Snippets -- Clutched From Other Lives
I'm throwing a fiction snippet up just for fun. I probably won't do many more, but if anyone likes this, I might post again. I enjoy being thrown into the middle of the action, and I want to see what others think. We often live vicariously through the work of others -- nightly television programs, crime novels, postmodern literature, neighborhood gossip, whatever our vice of the moment is. How often though do we really imagine what it would be like to truly participate in these other stories? Instead of relying on the distance that the fictional barrier creates, can we truly confront these other worlds? Or must we be content to live vicariously through stories told by others? Creating or narrating our own stories or adding to the overall discussion is always a possibility. I would like to continue that discussion, whether it be blurring the lines in writing, by putting ourselves in the place of others. Or, perhaps, just keeping an open mind to the other lives and possibilities out there in the world beyond the obvious distractions.
An excerpt from the tentatively (and cheesily titled) "The Jukebox Played An Old Sad Song" -- talk about cliched . . .
"The man punched the jukebox repeatedly, like he wanted it to spit up a pack of smokes or a coke or something. He had never liked these computerized jukeboxes. There were always too many of the wrong choices. And for anything good, you had to use more credits. You were stuck with shitty hit singles, often the shittiest songs off of the best records. Fuck, he felt old. He yearned for the days when you could find the songs you wanted with the push of a button. Those old jukeboxes were filled with the hits. Truthfully, they were often old country hits from the likes of Merle and Waylon. But those hits were perfect in a deserted dive bar like this. Old heartbroken done-me-wrong songs or shitty cow punk tunes were all he ever wanted to hear anyway.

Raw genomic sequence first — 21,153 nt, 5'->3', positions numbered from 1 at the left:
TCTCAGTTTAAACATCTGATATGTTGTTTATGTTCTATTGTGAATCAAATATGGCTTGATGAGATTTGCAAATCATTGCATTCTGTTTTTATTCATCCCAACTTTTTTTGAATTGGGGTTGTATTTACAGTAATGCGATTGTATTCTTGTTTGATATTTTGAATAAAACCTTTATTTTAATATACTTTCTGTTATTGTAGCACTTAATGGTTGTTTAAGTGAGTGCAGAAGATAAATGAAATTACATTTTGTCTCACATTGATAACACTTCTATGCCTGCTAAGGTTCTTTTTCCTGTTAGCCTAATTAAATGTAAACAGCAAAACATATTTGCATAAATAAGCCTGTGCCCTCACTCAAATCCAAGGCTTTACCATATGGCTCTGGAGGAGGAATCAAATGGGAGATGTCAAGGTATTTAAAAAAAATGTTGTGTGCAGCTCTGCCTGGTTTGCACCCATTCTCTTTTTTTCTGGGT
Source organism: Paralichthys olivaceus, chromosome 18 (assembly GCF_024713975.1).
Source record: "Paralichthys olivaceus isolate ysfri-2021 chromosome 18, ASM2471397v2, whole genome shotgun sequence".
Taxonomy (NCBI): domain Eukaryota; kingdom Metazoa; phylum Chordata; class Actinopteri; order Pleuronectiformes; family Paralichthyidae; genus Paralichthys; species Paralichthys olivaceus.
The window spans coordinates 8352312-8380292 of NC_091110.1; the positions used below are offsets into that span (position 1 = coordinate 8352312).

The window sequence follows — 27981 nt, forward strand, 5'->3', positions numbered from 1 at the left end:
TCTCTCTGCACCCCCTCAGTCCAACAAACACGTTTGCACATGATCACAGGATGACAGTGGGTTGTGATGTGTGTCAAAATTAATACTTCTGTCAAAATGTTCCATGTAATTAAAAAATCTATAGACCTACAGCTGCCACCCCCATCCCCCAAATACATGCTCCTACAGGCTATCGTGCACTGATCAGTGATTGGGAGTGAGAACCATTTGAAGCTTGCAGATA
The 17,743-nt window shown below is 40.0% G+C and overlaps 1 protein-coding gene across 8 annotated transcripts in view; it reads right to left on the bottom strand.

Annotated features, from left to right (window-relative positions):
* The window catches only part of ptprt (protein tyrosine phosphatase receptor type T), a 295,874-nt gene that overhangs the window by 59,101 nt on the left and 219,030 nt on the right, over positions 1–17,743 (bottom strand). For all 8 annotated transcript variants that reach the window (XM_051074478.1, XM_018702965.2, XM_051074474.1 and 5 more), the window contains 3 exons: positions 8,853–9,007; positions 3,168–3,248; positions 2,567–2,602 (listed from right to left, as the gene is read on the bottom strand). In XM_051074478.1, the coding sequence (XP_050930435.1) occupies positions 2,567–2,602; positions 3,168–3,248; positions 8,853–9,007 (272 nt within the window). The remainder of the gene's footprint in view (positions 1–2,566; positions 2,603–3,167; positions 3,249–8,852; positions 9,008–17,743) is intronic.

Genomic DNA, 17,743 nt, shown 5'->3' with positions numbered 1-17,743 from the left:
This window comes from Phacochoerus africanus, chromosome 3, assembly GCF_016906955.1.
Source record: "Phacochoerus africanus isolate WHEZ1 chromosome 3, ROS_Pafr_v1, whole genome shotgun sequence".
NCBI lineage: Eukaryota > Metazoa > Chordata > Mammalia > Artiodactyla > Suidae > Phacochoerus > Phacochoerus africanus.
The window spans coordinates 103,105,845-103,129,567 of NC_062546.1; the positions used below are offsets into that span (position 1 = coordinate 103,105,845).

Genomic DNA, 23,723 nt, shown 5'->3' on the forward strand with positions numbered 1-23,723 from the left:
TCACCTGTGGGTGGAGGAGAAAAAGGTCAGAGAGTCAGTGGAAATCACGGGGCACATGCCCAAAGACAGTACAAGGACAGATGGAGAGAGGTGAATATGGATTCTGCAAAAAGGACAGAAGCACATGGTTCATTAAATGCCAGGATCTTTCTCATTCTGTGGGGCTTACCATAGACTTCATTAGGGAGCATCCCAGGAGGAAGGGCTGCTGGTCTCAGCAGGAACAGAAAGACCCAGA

He spent so much time on the road that you would think he'd be sick of them by now. But no, he just never wanted to hear another truck driving song. They were always about murder or boozing – once in awhile there would be one about shacking up with ladies along the road. He seldom did that, nor did he commit too many murders, but he knew all about boozing. Tonight might turn out somewhat differently though. He found songs he liked enough. If he hit the jukebox much more, the bartender, an old grizzled Vietnam veteran with an angular horse face, was liable to take offense. He hit the button and selected his tunes, one that he really wanted, plus another that only cost a credit. He was only going to need the first song anyway. The song he played, “Phantom 309” gave him a rush. It was the only kind he needed. Now the needed to go in the back, so he could do this job. He quietly asked for another beer. He had chosen the last shitty micro brew in the case after chatting the bartender up about beer. He was hoping the bartender would have more in the back and it would be a good ploy to get him away from the front, so he could more easily finish this job and get out."